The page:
I understand the confusion. In Spanish, it’s one word for the same idea: “activity directed toward making or doing something,” often for money or survival. That word in Spanish is trabajo. Further, the verb trabajar means to work.

But in English, work is a non-count noun, often used in idiomatic phrases:

“OK, honey, I’m off to work. See you later!” Bob calls out to John as he goes out the door every morning.

Selma can’t party tonight; she’s got work in the morning.

In both these sentences, work refers to the subject’s job, whatever that is. But job can’t be substituted for work in these sentences, and vice versa in sentences where we use the word job.

In English, job is a count noun, meaning it can be made plural:

Betty has two jobs because she’s got 4 kids to take care of.

Because job is countable, it can take an indefinite article:

“I really need to get a job!” Marsha said as she searched for money in her purse to pay the Uber driver.

You can’t use an indefinite article with work, however, because it’s non-count:

“I really need to get a work,” Marsha said.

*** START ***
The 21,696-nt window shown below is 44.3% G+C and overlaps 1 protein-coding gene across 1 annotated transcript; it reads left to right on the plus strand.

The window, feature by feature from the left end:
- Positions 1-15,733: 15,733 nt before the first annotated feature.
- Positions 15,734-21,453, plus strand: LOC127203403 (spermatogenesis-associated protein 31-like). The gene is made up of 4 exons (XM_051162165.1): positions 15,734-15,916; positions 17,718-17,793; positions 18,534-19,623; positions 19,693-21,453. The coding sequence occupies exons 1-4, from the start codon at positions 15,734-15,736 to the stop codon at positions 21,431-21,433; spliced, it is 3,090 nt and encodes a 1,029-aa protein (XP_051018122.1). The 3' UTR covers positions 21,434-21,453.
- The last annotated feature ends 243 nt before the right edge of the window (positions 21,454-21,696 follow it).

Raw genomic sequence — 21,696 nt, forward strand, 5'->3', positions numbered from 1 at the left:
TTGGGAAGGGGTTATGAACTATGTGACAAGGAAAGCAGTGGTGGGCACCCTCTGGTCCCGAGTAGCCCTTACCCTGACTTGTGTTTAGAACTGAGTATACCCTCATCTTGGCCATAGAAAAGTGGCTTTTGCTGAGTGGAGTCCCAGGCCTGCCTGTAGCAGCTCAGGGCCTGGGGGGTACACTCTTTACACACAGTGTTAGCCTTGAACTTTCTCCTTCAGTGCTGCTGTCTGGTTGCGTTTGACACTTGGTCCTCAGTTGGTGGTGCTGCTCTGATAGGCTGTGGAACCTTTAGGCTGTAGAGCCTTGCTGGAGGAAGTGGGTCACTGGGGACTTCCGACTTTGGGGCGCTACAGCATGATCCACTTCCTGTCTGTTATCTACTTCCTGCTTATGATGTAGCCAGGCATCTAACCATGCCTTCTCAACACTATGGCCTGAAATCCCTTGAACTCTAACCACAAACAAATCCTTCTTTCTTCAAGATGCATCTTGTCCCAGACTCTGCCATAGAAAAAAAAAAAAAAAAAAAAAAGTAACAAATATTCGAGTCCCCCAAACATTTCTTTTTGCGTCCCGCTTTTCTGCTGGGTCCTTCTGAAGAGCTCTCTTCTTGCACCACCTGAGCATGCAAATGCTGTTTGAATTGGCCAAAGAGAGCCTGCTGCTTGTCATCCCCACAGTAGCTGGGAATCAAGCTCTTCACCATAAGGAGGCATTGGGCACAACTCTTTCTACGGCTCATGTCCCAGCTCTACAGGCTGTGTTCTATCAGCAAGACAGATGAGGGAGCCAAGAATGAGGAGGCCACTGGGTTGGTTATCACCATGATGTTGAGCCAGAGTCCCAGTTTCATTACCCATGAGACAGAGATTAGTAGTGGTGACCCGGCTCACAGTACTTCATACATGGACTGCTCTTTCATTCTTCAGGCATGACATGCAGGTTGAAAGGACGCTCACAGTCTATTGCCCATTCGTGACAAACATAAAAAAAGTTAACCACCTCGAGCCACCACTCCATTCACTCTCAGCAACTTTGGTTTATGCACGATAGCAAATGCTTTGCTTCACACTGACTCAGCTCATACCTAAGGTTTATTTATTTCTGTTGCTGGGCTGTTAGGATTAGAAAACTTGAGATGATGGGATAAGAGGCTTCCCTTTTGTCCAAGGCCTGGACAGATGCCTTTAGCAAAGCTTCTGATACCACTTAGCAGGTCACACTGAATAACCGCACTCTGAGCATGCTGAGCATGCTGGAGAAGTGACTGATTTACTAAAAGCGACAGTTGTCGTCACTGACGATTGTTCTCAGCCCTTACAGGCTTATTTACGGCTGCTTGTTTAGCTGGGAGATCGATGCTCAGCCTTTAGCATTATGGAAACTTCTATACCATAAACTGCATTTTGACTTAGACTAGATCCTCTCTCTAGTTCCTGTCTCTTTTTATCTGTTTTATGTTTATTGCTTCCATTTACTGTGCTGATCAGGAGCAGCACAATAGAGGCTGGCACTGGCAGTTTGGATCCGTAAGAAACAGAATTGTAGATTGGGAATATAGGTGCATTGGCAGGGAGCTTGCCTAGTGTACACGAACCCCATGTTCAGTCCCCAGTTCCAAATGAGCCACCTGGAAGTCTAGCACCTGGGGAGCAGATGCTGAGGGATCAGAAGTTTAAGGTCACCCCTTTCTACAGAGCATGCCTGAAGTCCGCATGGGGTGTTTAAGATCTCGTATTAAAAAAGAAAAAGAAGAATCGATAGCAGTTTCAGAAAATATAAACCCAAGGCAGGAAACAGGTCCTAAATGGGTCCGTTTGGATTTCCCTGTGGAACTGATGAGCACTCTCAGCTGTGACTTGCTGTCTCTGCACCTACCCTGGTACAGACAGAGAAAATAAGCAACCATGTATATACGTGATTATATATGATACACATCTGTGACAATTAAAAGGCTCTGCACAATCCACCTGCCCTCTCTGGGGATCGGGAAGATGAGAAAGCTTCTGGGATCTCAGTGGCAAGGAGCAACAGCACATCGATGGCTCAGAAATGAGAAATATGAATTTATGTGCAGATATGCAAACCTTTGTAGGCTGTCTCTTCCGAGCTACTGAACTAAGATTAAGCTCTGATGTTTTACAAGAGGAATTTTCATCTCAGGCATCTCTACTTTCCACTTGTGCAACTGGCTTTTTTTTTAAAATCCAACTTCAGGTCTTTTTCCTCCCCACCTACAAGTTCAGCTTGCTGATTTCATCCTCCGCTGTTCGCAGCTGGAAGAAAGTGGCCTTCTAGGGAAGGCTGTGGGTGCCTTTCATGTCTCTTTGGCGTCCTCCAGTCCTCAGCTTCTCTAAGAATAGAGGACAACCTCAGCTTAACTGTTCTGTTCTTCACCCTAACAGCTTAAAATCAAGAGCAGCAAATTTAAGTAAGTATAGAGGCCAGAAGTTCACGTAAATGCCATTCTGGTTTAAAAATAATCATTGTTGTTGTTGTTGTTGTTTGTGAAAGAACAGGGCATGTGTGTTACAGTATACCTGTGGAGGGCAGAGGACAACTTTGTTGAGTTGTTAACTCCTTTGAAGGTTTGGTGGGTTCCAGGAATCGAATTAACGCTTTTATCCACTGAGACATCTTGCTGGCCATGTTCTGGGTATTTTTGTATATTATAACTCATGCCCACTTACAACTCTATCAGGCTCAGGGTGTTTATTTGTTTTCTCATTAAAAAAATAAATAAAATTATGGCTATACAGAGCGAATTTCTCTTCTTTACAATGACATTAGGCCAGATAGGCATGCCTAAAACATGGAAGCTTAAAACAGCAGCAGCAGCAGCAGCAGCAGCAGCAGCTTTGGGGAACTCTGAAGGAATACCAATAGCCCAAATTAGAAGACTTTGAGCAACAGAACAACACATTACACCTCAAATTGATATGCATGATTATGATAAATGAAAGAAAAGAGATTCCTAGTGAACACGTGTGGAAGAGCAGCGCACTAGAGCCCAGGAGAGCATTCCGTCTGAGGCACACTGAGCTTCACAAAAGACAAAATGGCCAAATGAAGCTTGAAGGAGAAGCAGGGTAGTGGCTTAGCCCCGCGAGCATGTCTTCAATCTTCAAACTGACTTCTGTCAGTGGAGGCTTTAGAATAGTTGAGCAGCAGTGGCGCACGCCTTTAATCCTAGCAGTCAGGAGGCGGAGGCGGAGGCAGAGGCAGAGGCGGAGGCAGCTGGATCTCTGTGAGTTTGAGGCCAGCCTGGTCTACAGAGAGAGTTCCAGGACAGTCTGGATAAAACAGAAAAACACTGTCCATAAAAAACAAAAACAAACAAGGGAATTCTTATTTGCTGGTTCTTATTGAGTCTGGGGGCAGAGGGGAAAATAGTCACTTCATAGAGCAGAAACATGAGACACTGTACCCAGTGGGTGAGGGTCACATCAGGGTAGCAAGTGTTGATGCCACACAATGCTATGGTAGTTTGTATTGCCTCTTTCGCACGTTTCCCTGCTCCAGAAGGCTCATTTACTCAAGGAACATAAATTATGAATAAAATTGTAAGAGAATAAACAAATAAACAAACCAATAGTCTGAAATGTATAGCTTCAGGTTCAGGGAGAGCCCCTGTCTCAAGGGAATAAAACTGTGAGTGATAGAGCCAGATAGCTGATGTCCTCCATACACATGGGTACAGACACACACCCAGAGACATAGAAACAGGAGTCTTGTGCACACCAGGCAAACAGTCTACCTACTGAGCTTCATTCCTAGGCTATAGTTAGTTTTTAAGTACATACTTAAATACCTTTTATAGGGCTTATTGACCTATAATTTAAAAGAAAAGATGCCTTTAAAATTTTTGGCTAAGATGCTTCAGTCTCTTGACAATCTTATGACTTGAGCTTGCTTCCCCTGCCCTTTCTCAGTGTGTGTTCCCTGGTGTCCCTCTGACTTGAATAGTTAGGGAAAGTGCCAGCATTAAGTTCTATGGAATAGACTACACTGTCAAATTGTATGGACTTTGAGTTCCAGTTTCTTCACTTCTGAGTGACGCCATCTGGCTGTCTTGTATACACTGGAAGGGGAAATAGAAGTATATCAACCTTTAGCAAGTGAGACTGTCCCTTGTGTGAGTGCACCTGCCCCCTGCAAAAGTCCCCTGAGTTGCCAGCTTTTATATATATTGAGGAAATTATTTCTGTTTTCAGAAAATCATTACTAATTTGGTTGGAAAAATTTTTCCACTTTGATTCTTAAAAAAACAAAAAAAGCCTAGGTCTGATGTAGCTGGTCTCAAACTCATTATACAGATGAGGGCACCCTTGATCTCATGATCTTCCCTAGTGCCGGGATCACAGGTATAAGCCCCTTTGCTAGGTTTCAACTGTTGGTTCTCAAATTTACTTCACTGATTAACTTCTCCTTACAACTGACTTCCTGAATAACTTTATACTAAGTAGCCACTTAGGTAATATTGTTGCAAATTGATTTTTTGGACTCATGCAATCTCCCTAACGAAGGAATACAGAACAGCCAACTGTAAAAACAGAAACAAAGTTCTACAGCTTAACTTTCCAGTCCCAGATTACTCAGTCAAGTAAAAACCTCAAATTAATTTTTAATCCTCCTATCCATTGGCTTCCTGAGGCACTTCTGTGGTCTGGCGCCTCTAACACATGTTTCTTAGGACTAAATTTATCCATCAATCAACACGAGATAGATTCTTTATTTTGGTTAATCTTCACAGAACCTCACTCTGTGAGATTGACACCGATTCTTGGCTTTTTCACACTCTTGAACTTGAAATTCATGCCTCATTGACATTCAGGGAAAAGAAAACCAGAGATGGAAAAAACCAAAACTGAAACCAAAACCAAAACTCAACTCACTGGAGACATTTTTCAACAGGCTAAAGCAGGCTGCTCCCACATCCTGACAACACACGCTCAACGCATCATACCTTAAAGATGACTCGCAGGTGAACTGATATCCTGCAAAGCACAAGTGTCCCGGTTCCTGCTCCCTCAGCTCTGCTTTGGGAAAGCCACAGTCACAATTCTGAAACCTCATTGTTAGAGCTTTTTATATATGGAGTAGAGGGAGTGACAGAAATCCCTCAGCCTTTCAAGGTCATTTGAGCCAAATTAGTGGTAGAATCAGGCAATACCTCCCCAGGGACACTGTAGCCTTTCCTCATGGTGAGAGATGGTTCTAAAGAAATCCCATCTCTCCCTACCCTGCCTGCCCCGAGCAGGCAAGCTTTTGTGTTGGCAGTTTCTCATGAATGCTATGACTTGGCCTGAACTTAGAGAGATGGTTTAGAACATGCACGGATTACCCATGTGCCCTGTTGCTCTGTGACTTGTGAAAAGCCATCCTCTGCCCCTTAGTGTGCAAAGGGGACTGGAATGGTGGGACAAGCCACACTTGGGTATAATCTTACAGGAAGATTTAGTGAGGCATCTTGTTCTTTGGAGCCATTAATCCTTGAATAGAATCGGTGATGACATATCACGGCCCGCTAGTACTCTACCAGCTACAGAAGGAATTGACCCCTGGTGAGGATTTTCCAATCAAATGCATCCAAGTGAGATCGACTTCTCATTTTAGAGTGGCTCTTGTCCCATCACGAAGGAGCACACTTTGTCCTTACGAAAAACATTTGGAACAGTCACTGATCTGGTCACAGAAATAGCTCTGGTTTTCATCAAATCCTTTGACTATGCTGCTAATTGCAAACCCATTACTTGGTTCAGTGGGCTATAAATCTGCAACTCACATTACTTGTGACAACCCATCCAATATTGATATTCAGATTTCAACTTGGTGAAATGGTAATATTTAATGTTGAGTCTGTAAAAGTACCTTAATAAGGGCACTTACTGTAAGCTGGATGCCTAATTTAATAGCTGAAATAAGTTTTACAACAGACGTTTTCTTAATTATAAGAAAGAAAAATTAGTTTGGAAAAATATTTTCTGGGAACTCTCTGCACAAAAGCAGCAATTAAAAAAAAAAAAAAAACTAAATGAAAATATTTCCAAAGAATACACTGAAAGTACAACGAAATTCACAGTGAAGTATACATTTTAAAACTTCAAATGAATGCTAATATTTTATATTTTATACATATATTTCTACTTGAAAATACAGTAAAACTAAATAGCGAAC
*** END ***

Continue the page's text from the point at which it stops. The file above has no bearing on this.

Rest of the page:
WRONG!!

That sentence is not correct.

“Get a job!” the yuppie asshole screamed at the homeless person.

You can’t say:

“Get a work!”

WRONG!!!

That sentence is not correct.

Work can also function as a verb in a sentence, while job cannot.

If you work hard, you’ll succeed brilliantly.

That sentence is correct.

If you job hard, you’ll succeed brilliantly.

WRONG!!!

That sentence is not correct. You can’t use job as a verb.

You can modify the non-count noun work with a quantifier, such as some:

“You’ve still got some work to do, young man! Don’t leave the house yet!” Gladys told her lazy son.

You can also use a quantifier phrase:

I’ve got a lot of work to do today.

You can’t say:

I’ve got a lot of job to do today.

WRONG!!!

That sentence is not correct.

Finally, there are a few instances in which work can be a count noun, but only with an adjective phrase:

That movie is a work of art.

But in general, work is non-count while job is countable.

Still unsure? Ask me a question in the comments.

Written with StackEdit.

Photo by Pauline Loroy on Unsplash

Deja un comentario

Tu dirección de correo electrónico no será publicada. Los campos obligatorios están marcados con *